"Our Board of Directors' top responsibility is guiding Fort Smith's economic development and sustaining our City's reputation as the regional economic leader of the future. The Board majority's duck-and-cover strategy of managing this situation is counterproductive and risks embarrassing our City in a statewide media debacle," her prepared statement read.

"Effective public relations has the potential to greatly reduce the amount of damage to our City. Addressing this situation publicly and modernizing business practices as needed will help restore trust in our elected officials and those we hire on behalf of the tax-paying citizens of Fort Smith," the statement continued. "With millions of dollars paid by the City to Daily & Woods Law Firm since 1968, Fort Smith taxpayers deserve no less. And all vendors should know that we closely watch our accounts payable."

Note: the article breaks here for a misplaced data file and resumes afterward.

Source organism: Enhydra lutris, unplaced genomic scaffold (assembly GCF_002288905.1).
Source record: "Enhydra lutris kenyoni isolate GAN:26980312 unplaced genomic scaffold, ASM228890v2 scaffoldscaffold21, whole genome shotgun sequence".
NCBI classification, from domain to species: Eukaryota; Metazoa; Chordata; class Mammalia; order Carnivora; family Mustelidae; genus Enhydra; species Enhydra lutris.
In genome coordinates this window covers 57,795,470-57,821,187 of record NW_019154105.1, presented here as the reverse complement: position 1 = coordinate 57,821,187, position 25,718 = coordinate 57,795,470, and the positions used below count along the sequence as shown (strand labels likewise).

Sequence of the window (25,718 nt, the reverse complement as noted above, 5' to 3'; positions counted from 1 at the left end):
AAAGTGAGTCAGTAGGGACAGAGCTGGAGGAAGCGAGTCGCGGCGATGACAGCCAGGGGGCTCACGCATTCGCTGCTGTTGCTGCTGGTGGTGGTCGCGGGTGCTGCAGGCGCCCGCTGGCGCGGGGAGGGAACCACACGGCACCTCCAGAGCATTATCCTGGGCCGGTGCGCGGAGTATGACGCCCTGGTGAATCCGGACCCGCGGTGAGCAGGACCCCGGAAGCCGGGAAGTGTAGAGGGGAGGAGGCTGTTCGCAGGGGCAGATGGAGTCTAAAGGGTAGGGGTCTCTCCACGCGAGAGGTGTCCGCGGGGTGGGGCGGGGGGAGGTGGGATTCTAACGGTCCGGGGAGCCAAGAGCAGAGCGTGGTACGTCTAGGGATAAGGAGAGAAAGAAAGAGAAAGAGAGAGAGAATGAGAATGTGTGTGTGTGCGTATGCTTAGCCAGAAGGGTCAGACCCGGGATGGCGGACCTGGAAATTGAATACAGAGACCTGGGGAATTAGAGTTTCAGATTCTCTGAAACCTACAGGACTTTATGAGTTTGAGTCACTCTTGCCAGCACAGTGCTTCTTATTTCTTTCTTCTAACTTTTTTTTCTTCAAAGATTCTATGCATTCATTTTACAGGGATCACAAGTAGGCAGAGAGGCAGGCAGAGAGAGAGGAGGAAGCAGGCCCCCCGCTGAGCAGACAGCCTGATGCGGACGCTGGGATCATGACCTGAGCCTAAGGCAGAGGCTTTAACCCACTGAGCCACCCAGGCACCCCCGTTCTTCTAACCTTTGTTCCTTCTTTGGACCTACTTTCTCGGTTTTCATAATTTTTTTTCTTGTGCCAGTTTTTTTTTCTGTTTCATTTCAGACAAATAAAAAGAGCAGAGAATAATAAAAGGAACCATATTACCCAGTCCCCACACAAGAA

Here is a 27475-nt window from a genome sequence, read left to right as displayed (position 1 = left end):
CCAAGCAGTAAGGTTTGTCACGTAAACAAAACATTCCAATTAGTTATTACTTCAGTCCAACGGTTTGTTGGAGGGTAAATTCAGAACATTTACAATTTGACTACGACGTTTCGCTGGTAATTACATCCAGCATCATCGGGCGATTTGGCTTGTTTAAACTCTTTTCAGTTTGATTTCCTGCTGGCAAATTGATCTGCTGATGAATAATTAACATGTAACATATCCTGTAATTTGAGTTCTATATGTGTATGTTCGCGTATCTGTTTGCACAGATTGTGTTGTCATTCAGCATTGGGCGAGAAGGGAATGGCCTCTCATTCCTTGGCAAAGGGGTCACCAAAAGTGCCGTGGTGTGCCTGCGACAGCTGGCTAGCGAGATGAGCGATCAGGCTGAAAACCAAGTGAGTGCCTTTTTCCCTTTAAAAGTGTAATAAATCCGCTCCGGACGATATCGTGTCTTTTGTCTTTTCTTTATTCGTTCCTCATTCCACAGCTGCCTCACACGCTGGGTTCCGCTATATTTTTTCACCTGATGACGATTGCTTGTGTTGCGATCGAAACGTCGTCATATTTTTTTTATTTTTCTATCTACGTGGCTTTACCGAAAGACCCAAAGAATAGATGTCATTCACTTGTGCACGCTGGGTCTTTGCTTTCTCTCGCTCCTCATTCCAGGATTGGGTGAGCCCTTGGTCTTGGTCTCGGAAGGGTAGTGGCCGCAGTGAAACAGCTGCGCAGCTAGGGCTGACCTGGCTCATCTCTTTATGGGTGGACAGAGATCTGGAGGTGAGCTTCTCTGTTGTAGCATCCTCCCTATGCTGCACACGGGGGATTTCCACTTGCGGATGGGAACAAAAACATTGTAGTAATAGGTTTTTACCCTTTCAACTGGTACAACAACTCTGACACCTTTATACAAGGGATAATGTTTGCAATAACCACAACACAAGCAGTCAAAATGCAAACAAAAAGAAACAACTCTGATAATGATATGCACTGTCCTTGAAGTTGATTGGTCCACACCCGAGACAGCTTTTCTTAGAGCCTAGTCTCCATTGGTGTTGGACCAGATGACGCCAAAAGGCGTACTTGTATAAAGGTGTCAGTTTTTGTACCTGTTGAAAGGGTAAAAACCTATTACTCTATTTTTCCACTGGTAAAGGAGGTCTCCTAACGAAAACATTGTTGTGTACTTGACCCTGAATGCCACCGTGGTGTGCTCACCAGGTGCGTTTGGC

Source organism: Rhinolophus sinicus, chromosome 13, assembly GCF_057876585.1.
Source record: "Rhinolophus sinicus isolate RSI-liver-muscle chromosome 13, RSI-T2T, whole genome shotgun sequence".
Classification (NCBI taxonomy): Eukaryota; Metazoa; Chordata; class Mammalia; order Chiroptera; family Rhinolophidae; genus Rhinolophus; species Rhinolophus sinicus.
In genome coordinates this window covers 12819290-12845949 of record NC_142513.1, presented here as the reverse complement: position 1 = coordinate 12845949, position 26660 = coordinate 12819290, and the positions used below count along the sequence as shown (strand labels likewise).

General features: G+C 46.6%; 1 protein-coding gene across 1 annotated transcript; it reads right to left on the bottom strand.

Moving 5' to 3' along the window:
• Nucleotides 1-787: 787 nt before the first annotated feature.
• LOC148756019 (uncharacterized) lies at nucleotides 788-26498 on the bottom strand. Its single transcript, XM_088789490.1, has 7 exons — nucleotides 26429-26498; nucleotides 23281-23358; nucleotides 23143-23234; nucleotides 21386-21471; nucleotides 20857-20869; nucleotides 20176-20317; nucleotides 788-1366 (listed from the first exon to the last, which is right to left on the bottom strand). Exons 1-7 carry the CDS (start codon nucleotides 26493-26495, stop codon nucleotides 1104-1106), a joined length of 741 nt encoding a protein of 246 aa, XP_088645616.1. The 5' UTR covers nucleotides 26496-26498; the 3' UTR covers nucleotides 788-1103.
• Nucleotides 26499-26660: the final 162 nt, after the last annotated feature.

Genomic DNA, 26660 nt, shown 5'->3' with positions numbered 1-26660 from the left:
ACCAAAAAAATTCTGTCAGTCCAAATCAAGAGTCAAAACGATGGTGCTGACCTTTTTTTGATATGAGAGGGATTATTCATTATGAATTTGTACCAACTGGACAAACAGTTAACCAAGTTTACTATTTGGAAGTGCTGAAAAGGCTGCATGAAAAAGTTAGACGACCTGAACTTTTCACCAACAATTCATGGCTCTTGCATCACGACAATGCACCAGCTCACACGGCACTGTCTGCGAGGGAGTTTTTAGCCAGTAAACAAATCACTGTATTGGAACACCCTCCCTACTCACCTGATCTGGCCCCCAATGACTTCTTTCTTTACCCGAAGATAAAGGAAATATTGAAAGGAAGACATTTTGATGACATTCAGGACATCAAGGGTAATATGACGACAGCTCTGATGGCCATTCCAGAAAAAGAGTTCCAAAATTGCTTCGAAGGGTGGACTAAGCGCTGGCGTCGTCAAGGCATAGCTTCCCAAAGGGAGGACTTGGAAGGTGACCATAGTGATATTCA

McCutchen said he expects to quickly settle the lawsuit with the city without having to take the fight to higher courts.

"I'm probably going to meet with the city attorney early next week, but we would like to get this lawsuit done quickly, like within a matter of days, not months."

He said ultimately, it would be up to a circuit judge to decide whether the city violated the Freedom of Information Act.

Campbell, who attended Tuesday's Board meeting, said his belief is that the Board is moving counter to the will of the people.

“I mean, the response I've gotten has been 99% in favor of, 'Yeah, we need to look at these bills.' So, it's almost like the Board is doing whatever they want to do and then throwing up excuses after the fact. 'Oh, he's just trying to district from the lawsuits.' No, I found out about this stuff because of the lawsuits,” Campbell explained. “But I was blogging way before I represented these guys and I'll be doing it long after and it's not really trying to distract from anything. I'm just pointing out, oh, by the way, you guys are getting screwed over by your city attorney. It has nothing to do with the lawsuit."